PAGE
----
Windows Vs. Full-Screen User Experience Evolving - Finally!
by Mike Levin SEO & Datamaster, 03/21/2012
Windows suck. Screens rock. Windowing operating systems are a throw-back to the days when memory was scarce and expensive. It seemed clever and natural, but the ability to move and arrange your program windows ushered in an era of insanity that lasted until the new realities of mobile revealed to everyone that there is a better way—full-screen apps, you can easily switch between, like flashcards.
With windows, the same screen real estate (e.g. memory) had to be recycled for every program, instead of given its whole own full-screen “channel”. With screens, there’s more real estate—in the form of memory. The need to make even entry-level PCs game-capable drove that change, and is dovetailing with higher usability expectations, driven by mobile. People don’t generally “get it” yet, but what they’re hungering for on the desktop is full-screen apps, and for windows to go away.
There is also a certain fixed-versus-floating argument here. Productivity doesn’t necessarily go up with computers, because muscle-memory mastery that enables you to work forever faster and more efficiently—such as happens with musical instruments, sports and weapons—just doesn’t happen with a mouse and windows. Users are forever putzing around, figuring things out, figuring out “where I am”. You don’t have the fixed-location advantage, and your “flow” is always thrown off reorienting yourself. The “fixed location” of things in full-screen apps can change that.
I see various platforms undergoing a shift in how super-useful but under-utilized virtual screens are packaged and presented to users. OS X Lion got it soooo right, disguising a program’s full-screen mode for an on-the-fly virtual screen. Users barely realize they’re using virtual screens, and the launch dock is still on every screen, so the user can navigate between them easily by switching apps, the new Exposé or Mac’s version of Alt-Tab.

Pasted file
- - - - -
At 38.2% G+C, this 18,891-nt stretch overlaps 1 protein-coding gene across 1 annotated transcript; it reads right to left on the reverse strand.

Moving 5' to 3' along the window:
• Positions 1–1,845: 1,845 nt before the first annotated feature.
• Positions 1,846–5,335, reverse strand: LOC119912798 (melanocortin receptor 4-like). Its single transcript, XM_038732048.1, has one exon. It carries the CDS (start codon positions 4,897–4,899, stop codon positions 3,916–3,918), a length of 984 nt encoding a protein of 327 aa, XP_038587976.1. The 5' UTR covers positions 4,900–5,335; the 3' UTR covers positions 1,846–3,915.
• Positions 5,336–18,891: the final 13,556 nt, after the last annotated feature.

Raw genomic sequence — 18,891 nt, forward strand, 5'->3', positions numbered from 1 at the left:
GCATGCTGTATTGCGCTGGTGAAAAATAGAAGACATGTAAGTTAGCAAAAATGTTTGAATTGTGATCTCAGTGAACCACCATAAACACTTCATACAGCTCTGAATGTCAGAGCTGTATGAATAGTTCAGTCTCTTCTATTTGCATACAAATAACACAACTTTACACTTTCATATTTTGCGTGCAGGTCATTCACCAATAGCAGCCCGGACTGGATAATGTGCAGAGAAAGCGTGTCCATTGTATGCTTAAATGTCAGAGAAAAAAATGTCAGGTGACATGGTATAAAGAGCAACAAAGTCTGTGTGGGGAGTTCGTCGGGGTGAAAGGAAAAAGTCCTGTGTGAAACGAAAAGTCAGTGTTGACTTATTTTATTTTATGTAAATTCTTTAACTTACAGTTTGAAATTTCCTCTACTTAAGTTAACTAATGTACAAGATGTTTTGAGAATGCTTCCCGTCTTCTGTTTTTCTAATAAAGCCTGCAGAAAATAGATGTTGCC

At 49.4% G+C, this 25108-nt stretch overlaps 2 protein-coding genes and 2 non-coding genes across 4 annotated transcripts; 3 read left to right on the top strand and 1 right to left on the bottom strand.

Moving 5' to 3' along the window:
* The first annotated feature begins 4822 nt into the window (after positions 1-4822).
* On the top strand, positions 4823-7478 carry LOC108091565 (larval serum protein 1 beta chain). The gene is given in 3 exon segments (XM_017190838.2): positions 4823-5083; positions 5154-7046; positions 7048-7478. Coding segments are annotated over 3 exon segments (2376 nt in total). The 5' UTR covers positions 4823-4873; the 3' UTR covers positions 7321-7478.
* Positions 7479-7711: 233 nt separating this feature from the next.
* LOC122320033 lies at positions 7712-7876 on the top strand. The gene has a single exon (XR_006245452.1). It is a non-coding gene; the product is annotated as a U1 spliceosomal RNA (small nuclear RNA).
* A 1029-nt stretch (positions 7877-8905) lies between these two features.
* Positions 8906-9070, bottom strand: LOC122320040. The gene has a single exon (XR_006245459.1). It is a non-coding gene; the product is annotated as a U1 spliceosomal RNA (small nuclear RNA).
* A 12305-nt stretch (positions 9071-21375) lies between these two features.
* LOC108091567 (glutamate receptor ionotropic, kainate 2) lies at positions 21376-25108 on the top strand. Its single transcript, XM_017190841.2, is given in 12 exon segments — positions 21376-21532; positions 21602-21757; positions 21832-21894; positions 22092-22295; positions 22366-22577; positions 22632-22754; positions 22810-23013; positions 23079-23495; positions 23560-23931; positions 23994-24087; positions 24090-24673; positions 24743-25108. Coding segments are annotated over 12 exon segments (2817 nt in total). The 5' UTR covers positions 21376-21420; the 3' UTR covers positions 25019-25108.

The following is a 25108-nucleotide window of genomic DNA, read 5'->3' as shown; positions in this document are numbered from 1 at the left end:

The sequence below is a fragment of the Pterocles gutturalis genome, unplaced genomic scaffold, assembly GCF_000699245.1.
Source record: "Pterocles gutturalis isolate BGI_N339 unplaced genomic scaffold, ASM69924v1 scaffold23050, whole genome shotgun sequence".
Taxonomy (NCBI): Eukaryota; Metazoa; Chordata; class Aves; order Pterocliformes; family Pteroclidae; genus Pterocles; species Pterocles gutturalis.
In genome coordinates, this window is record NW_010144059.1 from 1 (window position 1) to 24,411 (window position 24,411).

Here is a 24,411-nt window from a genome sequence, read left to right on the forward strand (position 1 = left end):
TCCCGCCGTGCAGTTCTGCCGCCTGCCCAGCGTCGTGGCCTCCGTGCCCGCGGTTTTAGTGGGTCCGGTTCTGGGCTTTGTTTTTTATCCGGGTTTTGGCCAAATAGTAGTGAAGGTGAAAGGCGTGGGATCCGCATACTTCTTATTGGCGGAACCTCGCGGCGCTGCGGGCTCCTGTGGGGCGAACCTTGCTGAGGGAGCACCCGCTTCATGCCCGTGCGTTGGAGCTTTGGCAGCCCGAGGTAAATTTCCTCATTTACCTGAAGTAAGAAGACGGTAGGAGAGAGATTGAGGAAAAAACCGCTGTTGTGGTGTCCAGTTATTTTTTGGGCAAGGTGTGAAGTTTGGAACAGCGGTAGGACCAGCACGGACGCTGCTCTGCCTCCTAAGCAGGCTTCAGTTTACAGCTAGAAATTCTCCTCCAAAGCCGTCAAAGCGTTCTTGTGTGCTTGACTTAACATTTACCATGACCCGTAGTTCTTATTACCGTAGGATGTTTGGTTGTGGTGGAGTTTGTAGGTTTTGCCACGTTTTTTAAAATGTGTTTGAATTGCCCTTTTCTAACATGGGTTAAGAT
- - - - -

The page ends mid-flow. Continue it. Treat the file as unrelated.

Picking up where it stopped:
How far back does the virtual screen go? Decades ago on Unix, text-only terminals had virtual consoles, because they didn’t have that windowing option. But it wasn’t until the Amiga computer in 1986, as far as I could tell, that the virtual concept idea was applied to full-screen programs. On the Amiga, you could switch between arcade-quality full-screen running games and the desktop with Amiga+N. This was universal on the Amiga, and a blissfully quick way of switching between programs. I have sorely missed it on every platform I’ve worked on—until recently.
OS X properly connected the dots of “maximize app” and virtual screens. Ubuntu and Gnome 3 are going a similar direction with virtual screens on-the-fly, but neither has taken the radical step of tying it to the “maximize window” gadget like Apple—though in all fairness, Apple did introduce a new button for this which developers must specifically support.
Either way, the writing is on the wall. Windows had tried to compensate with features like Aerosnap to start taking the insanity out of the messy, unproductive windowing paradigm by making windows snap to logical positions. What’s more, Windows 8 Metro ironically takes the old windowing paradigm out of Windows, unless you turn the option back on to run your old software. Expect it to gradually become Microsoft Metro, because keeping the word windows in there is sort of like calling it the horse and buggy.